Rose graduated from UCLA with a B.A. in 1973 and with a J.D. in 1979 from Harvard Law School. Immediately following graduation from Harvard, Rose moved to Hawaii to practice law. He passed the Hawaii and California bars and has also been admitted to practice in federal courts, including Ninth Circuit Court of Appeals and the United States Supreme Court.

While in Hawaii, Rose established the state's first eye bank, the Hawai'i Lions Eye Bank & Makana Foundation, in 1981. He helped get state law changed to allow donor stickers on drivers' licenses and permit trained nurses to harvest tissue. Rose served as legal counsel to the eye bank from 1981-1983. .[citation needed]



Rose joined what was then named Whittier College School of Law in 1973 as a Visiting Assistant Professor. Over the years, he was promoted to Full Professor with tenure. In Fall 1983, Rose developed and taught the first law school class on Gaming Law.[29][30] Today there are at least 31 law schools with courses in Gaming Law, as well as graduate business schools and undergraduate colleges, many using the casebook Rose co-authored.

In 1993-1994, Rose became the first Visiting Scholar for the University of Nevada-Reno's Institute for the Study of Gambling and Commercial Gaming. His Gaming Law classes were open to undergraduates, graduate students, and practicing lawyers and regulators. At that time, Nevada had no law school, so Rose was the only person teaching Gaming Law in the nation's leading state for legal gaming.

In 2004, Rose taught a seminar on International Gaming Law for Whittier Law School's Summer Abroad program in China. He taught the same class the following years in Spain and France. He also taught classes on gaming law to the FBI; at colleges in Slovenia; and, at UNR's professional training courses in Reno, Tahoe and Macau.

Rose began co-teaching, with Professor Jorge Godinho, a graduate level class in Gaming Law at the Masters and Postgraduate Programs in International Business Law at the University of Macau in 2007. Most of the students have law degrees from China, Macau or countries in the Portuguese-speaking world, such as Angola and East Timor. Rose has taught the course every summer, in May or June, since 2007. He has also participated as the lead judge for students defending their Masters' theses on issues related to legal gambling.

Consultant and expert witness


Rose has testified as an expert witness in administrative, civil and criminal cases, and international arbitrations throughout the United States, in Australia, Canada, France, New Zealand, and the United Kingdom, including the first NAFTA tribunal on gaming issues. He has acted as a consultant to major law firms, international corporations, licensed casinos, Indian tribes, and local, state and national governments, including the states of Arizona, California, Delaware, Florida, Illinois, Michigan, New Jersey, New Mexico, Texas; the District of Columbia; the provinces of Ontario and Québec; the Lao People's Democratic Republic; and the federal governments of Canada, Mexico and the United States. [citation needed]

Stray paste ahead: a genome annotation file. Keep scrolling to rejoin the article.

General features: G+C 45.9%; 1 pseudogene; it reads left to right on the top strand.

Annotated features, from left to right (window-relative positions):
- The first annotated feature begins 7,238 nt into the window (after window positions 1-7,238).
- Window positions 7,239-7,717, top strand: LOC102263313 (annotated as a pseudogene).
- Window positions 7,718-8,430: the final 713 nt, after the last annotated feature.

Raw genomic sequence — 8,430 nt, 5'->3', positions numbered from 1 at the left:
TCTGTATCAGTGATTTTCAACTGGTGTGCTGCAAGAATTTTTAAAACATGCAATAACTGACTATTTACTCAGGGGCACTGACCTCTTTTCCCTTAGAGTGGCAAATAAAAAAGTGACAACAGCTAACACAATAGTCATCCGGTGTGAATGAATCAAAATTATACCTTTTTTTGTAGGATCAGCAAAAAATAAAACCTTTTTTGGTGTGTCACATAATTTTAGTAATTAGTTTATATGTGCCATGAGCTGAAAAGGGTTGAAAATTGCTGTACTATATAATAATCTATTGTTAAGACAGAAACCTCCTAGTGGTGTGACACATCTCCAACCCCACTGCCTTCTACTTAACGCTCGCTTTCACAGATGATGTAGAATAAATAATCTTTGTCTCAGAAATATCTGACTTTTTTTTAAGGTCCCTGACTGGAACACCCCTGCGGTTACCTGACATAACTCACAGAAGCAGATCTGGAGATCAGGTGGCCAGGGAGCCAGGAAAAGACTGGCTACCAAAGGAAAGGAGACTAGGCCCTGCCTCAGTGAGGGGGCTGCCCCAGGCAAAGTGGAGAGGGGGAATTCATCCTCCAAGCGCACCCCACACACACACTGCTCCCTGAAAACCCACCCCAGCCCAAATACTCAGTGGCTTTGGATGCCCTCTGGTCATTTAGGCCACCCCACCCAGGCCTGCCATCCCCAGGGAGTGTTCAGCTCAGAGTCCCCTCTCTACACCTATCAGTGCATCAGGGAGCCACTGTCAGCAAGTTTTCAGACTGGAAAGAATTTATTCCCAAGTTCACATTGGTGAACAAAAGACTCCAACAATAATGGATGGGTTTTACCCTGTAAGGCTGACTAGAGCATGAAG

Rose's clients include regulators, such as the Arizona Department of Gaming, the Delaware State Lottery (regulates sports books and racinos), the Illinois Gaming Board, the Texas Comptroller (regulated bingo) and the New Jersey Division of Gaming Enforcement. He has also worked with the largest operators, including Nevada and Atlantic City casinos, California cardrooms, state and national lotteries, race tracks, Indian tribes and online gambling operators. [citation needed]

Rose has testified as an expert on legal gambling before the California Legislature, Hawaii House of Representatives' Finance Committee, New Mexico Legislature and Oregon Governor's Task Force on Gaming. He has worked with the Florida State Senate on Indian gambling, the Florida Department of Business & Professional Regulation's Division of Pari-Mutuel Wagering on poker rooms, and the Washington State Gambling Commission on casinos. [citation needed]

Rose has testified as an expert in cases involving casino gambling; lotteries, including keno and the New York and California State Lotteries; bingo, including mechanical devices in Texas and California; Indian gambling; skill versus chance; the meaning of gambling terms and the legality of proposed games. He has been cited in numerous published court decisions, including quoted by the Supreme Courts of North Dakota and California.[31][32]

Public speaking


With the rising interest in gambling throughout the world, Rose has addressed such diverse groups as the National Conference of State Legislatures, Congress of State Lotteries of Europe and the National Academy of Sciences. He has presented scholarly papers on gambling in Nevada, New Jersey, Puerto Rico, Canada, England, Australia, Antigua, Portugal, Italy, Argentina, Norway, and the Czech Republic. [citation needed]



Rose began writing his internationally syndicated column, "Gambling and the Law", in 1983 for Gambling Times magazine. He later self-syndicated the column to other publications, both on and off the Internet, directed at laymen and professionals interested in the legal gambling industries. In 1991, he was granted the federal trademark on "Gambling and the Law"[33] "For: syndicated and featured articles appearing in a variety of magazines and newspapers; and books, on the topic of gambling."